1. [Men who have sex with men and human immunodeficiency virus testing in dental practice].

    Science.gov (United States)

    Elizondo, Jesús Eduardo; Treviño, Ana Cecilia; Violant, Deborah; Rivas-Estilla, Ana María; Álvarez, Mario Moisés

    2017-06-21

    To explore the attitudes of men who have sex with men (MSM) towards the implementation of rapid HIV-1/2 testing in the dental practice, and to evaluate MSM's perceptions of stigma and discrimination related to sexual orientation by dental care professionals. Cross-sectional study using a self-administered, anonymous, structured analytical questionnaire answered by 185 MSM in Mexico. The survey included sociodemographic variables, MSM's perceptions towards public and private dental providers, and dental services, as well as their perception towards rapid HIV-1/2 testing in the dental practice. In addition, the perception of stigma and discrimination associated with their sexual orientation was explored by designing a psychometric Likert-type scale. The statistical analysis included factor analysis and non-hierarchical cluster analysis. 86.5% of the respondents expressed their willingness to take a rapid HIV-1/2 screening test during their dental visit. Nevertheless, 91.9% of them considered it important that dental professionals must be well-trained before administering any rapid HIV-1/2 tests. Factor analysis revealed two factors: experiences of sexual orientation stigma and discrimination in dental settings, and feelings of concern about the attitude of the dentist and dental staff towards their sexual orientation. Based on these factors and cluster analysis, three user profiles were identified: users who have not experienced stigma and discrimination (90.3%); users who have not experienced stigma and discrimination, but feel a slight concern (8.1%), and users who have experienced some form of discrimination and feel concern (1.6%). The dental practice may represent a potential location for rapid HIV-1/2 testing contributing to early HIV infection diagnosis. Copyright © 2017 SESPAS. Publicado por Elsevier España, S.L.U. All rights reserved.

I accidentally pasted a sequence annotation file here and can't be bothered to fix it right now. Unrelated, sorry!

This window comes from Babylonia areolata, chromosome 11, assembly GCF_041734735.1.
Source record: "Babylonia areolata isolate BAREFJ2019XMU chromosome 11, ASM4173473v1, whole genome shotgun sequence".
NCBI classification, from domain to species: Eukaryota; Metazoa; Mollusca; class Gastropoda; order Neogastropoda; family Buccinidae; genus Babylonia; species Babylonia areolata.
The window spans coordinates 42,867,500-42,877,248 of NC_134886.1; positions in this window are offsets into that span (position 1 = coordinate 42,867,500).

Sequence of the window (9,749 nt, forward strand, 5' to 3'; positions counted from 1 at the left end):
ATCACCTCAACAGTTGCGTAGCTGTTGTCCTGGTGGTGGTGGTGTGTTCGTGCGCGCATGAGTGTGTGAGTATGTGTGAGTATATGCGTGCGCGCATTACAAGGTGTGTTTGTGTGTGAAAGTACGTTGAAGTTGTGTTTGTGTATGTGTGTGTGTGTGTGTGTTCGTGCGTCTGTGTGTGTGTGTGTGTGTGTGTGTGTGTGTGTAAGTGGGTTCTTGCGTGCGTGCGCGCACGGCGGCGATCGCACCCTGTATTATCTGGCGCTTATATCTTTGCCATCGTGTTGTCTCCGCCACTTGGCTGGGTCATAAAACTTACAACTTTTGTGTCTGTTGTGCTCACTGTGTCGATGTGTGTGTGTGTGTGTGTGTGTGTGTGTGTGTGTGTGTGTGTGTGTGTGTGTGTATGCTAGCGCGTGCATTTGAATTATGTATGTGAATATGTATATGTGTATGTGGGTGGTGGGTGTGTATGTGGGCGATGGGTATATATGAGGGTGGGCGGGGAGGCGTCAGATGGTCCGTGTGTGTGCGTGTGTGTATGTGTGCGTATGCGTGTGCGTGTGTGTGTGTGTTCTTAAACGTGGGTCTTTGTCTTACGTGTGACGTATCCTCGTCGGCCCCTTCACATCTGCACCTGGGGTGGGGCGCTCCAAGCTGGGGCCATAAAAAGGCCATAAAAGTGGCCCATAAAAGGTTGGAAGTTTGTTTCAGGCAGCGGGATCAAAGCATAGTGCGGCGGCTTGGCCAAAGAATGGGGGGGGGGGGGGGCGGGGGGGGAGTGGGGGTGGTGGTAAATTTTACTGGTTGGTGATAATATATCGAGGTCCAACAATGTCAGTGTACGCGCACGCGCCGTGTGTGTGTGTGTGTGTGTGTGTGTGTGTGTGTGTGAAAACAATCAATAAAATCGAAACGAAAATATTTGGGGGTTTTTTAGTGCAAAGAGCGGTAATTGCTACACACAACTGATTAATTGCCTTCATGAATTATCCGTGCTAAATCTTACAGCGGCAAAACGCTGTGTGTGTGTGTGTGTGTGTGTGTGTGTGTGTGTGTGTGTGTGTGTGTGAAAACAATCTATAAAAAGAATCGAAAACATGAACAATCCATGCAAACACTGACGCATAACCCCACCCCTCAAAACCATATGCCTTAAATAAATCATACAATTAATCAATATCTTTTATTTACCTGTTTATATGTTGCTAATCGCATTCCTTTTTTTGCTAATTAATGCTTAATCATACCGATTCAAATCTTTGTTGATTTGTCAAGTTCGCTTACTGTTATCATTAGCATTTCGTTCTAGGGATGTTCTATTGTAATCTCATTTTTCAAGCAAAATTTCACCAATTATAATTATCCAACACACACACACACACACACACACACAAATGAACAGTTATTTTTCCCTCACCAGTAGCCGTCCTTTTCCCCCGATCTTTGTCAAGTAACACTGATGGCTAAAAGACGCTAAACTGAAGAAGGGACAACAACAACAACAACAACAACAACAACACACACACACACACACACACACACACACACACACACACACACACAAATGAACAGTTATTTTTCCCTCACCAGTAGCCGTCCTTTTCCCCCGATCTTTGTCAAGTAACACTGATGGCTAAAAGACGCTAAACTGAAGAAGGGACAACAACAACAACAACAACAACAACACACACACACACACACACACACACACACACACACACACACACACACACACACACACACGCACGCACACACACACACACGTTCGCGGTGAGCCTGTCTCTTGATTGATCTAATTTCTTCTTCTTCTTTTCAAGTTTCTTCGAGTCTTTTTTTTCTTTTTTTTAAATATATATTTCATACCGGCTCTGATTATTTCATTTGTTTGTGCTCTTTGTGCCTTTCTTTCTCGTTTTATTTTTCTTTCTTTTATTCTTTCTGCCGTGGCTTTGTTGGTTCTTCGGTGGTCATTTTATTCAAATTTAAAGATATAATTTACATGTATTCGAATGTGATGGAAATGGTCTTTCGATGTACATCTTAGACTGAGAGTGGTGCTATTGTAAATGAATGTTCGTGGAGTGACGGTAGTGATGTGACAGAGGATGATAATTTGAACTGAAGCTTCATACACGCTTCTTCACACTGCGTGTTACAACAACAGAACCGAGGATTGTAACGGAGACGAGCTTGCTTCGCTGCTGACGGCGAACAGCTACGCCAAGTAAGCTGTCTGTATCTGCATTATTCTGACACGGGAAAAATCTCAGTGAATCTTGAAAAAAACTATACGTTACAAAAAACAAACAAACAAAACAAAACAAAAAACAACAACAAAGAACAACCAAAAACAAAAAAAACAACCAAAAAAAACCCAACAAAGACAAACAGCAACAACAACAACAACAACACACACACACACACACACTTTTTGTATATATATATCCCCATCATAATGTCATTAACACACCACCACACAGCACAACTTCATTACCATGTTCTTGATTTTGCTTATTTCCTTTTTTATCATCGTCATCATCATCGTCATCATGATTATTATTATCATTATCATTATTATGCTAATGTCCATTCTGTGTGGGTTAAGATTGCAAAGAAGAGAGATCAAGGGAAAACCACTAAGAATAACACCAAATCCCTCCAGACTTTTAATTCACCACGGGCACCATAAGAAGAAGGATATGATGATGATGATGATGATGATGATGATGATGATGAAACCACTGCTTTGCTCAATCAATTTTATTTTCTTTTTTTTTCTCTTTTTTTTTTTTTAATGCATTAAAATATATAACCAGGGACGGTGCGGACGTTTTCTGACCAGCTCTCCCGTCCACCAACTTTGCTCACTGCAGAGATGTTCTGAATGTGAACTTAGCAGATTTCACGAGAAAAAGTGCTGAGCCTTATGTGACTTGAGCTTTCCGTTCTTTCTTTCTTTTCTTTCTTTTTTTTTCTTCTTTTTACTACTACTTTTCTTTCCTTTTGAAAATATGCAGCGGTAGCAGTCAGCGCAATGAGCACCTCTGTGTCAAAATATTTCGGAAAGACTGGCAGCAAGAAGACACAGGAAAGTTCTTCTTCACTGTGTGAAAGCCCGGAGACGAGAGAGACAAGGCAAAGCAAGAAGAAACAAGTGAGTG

2. Sex steroids do not affect shigatoxin cytotoxicity on human renal tubular or glomerular cells

    Directory of Open Access Journals (Sweden)

    Kohan Donald E

    2002-08-01

    Full Text Available Abstract Background The greater susceptibility of children to renal injury in post-diarrheal hemolytic-uremic syndrome (HUS may be related, at least in part, to heightened renal cell sensitivity to the cytotoxic effect of Shiga toxin (Stx, the putative mediator of kidney damage in HUS. We hypothesized that sexual maturation, which coincides with a falling incidence of HUS, may induce a relatively Stx-resistant state in the renal cells. Methods Cultured human glomerular endothelial (HGEN, human glomerular visceral epithelial (HGEC and human proximal tubule (HPT cells were exposed to Stx-1 after pre-incubation with progesterone, β-estradiol or testosterone followed by determination of cytotoxicity. Results Under basal conditions, Stx-1 potently and dose-dependently killed HPT and HGEC, but had relatively little effect on HGEN. Pre-incubation for 1, 2 or 7 days with physiologic or pharmacologic concentrations of progesterone, β-estradiol or testosterone had no effect on Stx-1 cytotoxicity dose-response on any cell type. In addition, no steroid altered Gb3 expression (Stx receptor by any cell type at any time point. Conclusion These data do not support the notion that hormonal changes associated with puberty induce an Stx-resistant state within kidney cells.